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Securing your open-source projects

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Open-source software (OSS) is everywhere. Upward 95% of all commercial databases contain at least one OSS component. OSS is often free, saving developers time and efforts to create their components or capabilities from scratch. 

However, using OSS potentially also carries serious risks. As many as 75% of open source codebases have been found to contain vulnerabilities, with about 50% containing severe vulnerabilities. These are not due to the open-source model itself or the quality of the code but due to a combination of factors that can seriously harm your data and systems. 

That said, here’s what you need to know about open source security, the main risks and vulnerabilities associated with OSS, and what you can do to prevent them!



What are the leading open-source security risks?

Open-source vulnerabilities and risks arise for several reasons. In essence, vulnerabilities are due to weak code that opens the door for exploits and attacks. However, these are further compounded by factors associated with OSS, which must be kept in mind.

Following are the main reasons for open source security risks.

Publicity of vulnerabilities

Vulnerabilities to open-source software are announced publicly by organizations such as the National Vulnerability Database (NVD) and the Open Web Application Security Project (OWASP), as well as by developers and contributors to the open-source community.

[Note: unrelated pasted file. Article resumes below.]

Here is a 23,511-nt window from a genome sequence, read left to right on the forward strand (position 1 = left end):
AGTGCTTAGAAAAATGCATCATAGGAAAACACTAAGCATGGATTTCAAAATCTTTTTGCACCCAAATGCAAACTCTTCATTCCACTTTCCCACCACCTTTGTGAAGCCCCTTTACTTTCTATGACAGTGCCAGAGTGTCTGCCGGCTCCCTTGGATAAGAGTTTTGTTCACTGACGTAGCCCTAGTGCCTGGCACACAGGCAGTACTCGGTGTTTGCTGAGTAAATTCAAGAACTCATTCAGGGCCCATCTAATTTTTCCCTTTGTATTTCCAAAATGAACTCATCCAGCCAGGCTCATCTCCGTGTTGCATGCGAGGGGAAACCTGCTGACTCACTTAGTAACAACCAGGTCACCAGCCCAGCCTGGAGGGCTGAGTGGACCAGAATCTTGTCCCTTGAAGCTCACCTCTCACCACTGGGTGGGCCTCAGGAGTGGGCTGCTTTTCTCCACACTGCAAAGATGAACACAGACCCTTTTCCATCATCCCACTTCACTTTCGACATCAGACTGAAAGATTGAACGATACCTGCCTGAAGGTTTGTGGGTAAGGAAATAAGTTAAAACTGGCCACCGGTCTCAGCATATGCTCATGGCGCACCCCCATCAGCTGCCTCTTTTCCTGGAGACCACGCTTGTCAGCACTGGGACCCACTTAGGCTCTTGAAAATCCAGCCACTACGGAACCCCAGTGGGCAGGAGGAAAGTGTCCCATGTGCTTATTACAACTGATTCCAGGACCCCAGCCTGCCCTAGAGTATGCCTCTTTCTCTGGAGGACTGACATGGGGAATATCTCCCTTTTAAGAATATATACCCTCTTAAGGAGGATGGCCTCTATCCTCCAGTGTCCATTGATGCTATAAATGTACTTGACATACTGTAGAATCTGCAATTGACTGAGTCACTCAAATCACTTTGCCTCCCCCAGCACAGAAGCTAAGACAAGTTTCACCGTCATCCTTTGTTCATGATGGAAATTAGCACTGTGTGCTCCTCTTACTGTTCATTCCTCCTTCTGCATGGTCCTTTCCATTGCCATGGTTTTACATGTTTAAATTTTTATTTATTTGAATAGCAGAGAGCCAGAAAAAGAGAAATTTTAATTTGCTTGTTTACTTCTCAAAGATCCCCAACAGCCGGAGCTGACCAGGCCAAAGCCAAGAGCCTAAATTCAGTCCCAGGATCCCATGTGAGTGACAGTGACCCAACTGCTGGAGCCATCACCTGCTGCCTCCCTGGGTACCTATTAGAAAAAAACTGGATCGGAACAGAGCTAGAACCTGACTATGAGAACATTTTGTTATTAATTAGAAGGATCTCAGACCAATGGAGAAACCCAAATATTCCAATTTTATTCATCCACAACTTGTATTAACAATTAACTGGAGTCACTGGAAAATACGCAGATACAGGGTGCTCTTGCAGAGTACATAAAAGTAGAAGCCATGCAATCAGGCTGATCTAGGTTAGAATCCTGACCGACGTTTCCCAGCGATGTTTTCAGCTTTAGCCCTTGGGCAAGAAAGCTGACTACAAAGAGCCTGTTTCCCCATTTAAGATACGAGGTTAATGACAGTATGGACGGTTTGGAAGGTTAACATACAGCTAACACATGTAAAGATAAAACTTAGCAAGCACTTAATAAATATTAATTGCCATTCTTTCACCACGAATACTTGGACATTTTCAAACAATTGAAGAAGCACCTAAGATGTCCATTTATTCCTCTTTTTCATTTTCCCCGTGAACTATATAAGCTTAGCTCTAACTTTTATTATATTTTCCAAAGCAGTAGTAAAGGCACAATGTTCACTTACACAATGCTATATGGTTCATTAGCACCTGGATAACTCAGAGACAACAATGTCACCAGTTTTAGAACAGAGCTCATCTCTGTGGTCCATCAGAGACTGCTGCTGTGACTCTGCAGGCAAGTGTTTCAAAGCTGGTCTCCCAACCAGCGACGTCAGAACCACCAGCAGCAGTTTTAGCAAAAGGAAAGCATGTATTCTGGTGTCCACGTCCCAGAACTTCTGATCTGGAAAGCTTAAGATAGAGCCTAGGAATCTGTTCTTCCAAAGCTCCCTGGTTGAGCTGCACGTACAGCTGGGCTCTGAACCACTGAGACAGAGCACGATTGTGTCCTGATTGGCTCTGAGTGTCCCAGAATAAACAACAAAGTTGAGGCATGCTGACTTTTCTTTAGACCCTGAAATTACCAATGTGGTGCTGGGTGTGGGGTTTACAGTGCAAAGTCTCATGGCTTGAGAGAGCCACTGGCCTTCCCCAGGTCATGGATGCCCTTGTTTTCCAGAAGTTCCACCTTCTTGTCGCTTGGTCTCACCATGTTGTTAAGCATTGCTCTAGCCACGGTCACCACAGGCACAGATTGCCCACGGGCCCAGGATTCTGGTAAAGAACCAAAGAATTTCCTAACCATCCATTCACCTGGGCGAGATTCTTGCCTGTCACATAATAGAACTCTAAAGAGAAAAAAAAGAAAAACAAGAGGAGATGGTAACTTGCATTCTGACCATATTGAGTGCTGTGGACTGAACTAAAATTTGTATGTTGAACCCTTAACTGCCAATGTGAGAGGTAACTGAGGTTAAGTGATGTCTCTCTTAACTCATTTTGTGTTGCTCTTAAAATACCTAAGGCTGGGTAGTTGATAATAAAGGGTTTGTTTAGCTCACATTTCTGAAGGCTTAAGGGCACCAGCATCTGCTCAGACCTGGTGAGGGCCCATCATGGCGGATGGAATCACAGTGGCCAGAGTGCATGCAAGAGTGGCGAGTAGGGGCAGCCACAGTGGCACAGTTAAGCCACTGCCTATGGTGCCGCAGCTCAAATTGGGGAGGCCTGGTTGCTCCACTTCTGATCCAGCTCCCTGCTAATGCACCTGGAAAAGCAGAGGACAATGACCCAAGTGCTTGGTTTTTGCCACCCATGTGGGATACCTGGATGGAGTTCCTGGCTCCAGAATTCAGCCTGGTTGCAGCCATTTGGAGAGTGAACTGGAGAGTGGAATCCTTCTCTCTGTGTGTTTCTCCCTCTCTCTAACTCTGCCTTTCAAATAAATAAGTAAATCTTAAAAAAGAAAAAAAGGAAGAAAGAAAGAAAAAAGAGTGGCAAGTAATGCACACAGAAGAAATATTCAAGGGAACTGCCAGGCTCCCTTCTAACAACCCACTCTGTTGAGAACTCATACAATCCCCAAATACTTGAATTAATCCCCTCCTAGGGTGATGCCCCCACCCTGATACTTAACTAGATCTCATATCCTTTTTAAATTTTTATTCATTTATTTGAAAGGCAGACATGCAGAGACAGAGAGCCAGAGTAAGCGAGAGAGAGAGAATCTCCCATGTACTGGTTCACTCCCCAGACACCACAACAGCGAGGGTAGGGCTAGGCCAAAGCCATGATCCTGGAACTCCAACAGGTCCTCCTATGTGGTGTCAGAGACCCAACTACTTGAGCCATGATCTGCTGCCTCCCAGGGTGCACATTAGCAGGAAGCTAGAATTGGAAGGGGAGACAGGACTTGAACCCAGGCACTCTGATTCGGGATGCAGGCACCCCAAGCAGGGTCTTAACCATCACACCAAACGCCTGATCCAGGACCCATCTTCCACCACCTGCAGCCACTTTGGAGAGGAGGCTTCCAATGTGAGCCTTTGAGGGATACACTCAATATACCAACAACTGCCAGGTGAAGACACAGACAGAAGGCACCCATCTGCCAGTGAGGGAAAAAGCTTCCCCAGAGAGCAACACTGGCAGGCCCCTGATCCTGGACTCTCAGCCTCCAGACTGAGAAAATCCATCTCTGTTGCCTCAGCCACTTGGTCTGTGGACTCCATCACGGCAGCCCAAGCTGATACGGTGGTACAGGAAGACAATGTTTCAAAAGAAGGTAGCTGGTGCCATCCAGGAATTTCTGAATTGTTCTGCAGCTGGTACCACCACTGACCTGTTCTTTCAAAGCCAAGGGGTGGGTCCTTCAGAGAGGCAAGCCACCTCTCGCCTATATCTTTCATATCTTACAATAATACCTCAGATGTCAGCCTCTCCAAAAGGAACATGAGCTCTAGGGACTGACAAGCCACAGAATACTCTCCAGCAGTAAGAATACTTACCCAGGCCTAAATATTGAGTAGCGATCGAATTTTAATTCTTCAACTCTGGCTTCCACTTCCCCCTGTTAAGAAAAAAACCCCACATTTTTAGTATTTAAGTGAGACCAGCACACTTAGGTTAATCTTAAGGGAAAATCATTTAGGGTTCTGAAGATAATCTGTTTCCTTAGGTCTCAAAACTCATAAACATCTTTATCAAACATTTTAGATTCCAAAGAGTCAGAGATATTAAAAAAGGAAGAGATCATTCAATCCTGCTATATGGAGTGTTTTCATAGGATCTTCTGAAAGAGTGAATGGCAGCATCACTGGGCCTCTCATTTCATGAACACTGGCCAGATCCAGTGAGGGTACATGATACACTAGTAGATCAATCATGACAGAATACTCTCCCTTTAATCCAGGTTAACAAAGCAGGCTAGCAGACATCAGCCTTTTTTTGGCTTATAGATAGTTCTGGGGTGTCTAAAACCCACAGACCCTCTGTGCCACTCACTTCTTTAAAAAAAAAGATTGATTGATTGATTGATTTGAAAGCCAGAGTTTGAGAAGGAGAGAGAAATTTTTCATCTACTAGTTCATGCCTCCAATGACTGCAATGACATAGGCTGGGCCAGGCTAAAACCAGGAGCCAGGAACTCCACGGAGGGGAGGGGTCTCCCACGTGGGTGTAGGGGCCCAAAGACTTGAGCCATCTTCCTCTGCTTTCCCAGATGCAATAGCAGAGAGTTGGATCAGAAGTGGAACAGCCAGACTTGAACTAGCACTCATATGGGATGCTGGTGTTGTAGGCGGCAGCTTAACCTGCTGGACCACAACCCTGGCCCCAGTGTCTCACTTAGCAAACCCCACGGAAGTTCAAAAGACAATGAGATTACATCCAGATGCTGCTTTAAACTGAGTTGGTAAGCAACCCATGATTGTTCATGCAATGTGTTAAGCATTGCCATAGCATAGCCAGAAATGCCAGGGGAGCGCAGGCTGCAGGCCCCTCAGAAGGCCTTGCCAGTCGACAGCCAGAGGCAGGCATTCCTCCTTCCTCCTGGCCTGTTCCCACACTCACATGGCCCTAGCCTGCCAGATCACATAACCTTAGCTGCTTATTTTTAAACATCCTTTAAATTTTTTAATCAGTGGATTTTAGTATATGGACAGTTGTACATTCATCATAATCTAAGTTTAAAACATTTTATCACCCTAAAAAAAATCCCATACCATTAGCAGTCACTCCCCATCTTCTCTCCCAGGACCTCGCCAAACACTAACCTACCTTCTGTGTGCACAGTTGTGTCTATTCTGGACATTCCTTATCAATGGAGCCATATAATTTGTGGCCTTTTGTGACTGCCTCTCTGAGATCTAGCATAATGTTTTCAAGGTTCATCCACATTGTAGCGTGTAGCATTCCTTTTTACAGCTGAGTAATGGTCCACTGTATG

While there are advanced notices for community members before vulnerabilities are made public, this doesn’t guarantee that vulnerabilities won’t be exploited. Nor does it mean that everyone will implement patches and fixes on time. This inconsistency creates openings in security and leaves vulnerable components open to attacks.

While the legal issues around using open source code are not strictly speaking security vulnerabilities, they create additional difficulty around using such software. 

Open source is often considered entirely free and open, but this needs to be qualified. To legally use such components, you need to comply with all the license conditions they are under. There are currently over 200 different types of open source licenses, many of which cannot be used together. As the number of licenses you use increases, it becomes harder to avoid conflicts and remain compliant.

In addition to these compliance requirements, there are also possible issues around intellectual property (IP) infringement that can come up. This is because there is no strict commercial regulation or control over them, allowing for proprietary code to end up in your software. You must perform extensive due diligence when using OSS to avoid legal action.

No warranty and security guarantees

With open-source software, there may be no verifications, no support, no warranty, and no security guarantees. Open source development is frequently a volunteer effort, and projects may be shut down or abandoned when developers can’t keep up. 

This also means that there may or may not have been proper testing during the development process. Community members often provide some testing and support but cannot be relied upon entirely to have spotted every possible issue. 

Of course, when the community does find vulnerabilities, it works toward fixing these. However, this may take more time than usual, exposing those using the software.